ASA Adjudication on The Trump Organization LLC
The Trump Organization LLC
725 Fifth Avenue
19 September 2012
Number of complaints:
Summary of Council decision:
Three issues were investigated, all were Upheld.
A regional press ad, for Communities Against Turbines Scotland, was headed "Welcome to Scotland!" above a photograph of broken and rusty wind turbines. Text underneath stated "Alex Salmond wants to build 8,750 of these monstrosities - just think about it! Join us in Edinburgh for a march and a rally on ...". Small print at the bottom of the ad stated "Photo not taken in Scotland".
Scottish Renewables and two readers challenged whether:
1. the photograph gave a misleading impression of the proposed wind farms, because the picture was of a decommissioned wind farm in Hawaii and Scottish regulations prevented turbines from being allowed to deteriorate to the condition shown.
Scottish Renewables also challenged whether:
2. the picture and the claim "Alex Salmond wants to build 8,750 of these monstrosities" were misleading, because the model of turbine featured had not been used in Scotland; and
3. the claim "Alex Salmond wants to build 8,750 of these monstrosities" was misleading, because they understood that the proposed number was significantly less.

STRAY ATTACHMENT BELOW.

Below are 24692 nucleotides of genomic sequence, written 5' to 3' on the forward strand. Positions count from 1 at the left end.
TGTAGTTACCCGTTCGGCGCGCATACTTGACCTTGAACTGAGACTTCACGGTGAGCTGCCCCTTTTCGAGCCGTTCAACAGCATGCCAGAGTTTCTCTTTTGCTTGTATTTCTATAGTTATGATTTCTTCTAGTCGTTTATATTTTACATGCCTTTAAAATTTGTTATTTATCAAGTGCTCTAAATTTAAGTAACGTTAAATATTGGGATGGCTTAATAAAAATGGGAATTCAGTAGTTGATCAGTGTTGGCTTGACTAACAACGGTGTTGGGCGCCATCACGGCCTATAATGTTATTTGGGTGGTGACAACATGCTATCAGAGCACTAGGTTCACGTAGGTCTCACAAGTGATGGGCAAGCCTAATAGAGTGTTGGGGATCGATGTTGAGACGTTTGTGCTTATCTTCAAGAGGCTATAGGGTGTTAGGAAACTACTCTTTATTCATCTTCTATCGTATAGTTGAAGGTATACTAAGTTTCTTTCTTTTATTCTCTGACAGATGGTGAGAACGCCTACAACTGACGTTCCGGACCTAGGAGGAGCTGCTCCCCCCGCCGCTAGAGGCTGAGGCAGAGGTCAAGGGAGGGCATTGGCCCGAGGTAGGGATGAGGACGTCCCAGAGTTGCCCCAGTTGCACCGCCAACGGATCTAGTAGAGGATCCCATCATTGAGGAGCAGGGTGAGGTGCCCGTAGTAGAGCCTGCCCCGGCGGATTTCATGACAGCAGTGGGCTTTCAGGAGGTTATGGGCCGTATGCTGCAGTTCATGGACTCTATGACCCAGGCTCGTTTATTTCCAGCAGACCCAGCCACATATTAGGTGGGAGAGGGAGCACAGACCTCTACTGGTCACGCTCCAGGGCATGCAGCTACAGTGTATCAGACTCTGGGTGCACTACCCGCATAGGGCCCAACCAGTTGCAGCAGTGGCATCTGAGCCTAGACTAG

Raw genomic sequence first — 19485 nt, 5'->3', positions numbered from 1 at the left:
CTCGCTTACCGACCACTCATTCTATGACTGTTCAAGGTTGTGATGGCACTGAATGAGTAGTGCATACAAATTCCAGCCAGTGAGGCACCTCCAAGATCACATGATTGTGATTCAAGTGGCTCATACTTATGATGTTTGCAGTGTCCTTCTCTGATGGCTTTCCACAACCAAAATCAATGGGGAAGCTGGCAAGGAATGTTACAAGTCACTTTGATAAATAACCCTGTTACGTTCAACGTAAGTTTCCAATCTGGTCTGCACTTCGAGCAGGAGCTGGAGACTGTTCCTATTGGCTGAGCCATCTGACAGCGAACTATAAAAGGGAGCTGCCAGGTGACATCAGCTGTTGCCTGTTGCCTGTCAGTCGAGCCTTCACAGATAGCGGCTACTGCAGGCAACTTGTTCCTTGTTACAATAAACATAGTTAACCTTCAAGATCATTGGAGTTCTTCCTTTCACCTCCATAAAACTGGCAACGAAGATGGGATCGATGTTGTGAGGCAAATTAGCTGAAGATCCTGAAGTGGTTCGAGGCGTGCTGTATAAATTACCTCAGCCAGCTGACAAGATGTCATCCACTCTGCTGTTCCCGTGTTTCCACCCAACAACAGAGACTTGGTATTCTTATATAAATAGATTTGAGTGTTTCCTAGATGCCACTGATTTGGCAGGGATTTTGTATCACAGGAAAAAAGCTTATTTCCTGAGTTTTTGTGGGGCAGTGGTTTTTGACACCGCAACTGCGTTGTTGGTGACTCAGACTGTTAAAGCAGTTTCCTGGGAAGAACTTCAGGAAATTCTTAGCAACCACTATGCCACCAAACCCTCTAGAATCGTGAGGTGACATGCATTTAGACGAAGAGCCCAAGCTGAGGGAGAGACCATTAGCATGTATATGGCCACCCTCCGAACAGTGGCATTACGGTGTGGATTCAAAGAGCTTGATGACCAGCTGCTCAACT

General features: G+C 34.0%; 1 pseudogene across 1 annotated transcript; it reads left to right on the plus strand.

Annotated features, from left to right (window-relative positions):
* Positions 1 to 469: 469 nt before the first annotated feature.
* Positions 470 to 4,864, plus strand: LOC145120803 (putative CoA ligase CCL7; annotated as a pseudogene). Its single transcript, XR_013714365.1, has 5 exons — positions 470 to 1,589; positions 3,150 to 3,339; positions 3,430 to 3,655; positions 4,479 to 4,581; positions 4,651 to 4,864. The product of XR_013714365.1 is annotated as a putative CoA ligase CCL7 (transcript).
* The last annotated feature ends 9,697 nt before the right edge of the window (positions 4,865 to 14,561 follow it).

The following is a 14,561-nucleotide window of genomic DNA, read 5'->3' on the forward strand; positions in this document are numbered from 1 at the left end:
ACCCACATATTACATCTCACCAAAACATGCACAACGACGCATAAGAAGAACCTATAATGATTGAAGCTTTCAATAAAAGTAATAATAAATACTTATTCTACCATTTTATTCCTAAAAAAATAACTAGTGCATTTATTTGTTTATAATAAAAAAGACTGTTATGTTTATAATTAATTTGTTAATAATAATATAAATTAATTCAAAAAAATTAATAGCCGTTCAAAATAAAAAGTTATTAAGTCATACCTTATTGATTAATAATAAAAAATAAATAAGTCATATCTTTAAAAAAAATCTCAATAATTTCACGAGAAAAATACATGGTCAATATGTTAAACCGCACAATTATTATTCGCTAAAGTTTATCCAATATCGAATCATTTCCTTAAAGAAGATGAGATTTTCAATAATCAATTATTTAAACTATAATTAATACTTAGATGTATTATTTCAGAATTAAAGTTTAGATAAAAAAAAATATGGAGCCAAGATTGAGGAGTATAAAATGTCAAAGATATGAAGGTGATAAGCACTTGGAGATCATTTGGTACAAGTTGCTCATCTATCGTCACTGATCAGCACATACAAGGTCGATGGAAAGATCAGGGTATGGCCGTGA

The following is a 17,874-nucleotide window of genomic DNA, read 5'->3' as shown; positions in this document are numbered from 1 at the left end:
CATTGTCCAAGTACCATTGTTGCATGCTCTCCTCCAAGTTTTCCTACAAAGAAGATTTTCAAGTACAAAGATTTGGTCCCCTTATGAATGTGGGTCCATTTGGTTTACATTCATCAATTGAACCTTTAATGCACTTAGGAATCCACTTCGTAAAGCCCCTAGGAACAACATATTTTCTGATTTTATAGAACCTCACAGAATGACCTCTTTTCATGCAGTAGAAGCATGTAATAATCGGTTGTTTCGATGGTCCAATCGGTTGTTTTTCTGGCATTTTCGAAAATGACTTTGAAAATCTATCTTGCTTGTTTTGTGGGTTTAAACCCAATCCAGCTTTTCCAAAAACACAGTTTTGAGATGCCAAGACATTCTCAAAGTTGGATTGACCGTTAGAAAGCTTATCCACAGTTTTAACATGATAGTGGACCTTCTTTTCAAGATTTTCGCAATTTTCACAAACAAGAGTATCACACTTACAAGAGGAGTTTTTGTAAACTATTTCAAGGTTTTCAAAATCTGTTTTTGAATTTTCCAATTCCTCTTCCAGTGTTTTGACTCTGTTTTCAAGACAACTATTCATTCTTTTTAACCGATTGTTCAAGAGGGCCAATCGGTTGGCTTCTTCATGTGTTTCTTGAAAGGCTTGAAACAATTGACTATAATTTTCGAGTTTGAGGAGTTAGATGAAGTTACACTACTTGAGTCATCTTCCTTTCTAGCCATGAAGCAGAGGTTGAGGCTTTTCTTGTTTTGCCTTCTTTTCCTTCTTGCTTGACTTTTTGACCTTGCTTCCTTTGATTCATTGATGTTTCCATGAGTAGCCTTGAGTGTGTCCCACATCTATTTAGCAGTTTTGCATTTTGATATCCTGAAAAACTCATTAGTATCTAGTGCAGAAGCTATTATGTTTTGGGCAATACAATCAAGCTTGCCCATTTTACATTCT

CAP Code (Edition 12)
The Trump Organization (Trump) and Communities Against Turbines Scotland (CATS) provided a joint response to the complaints.
1. Trump understood that the Scottish Government policy was to encourage the growth of renewable energy development, including onshore wind turbines, with the aim of meeting 100% of Scottish Energy needs by renewable energy by 2020, a plan which Trump and CATS said they were vigorously opposed. Trump argued that much of the effort in meeting the Government's aims would go into the construction of additional onshore wind turbines, which they believed was likely to be in the thousands. They maintained that experience overseas had shown that as the turbines aged, they broke down, deteriorated and rotted. They said the photograph of disused turbines was illustrative of what the target for onshore wind might look like if it did not thrive; the picture had been used with a strong sense of satire for dramatic effect. They said there was no mention of wind farms in the ad, nor what might or might not be allowed by wind farm regulations in Scotland, considerations which they believed were irrelevant to the use of the picture.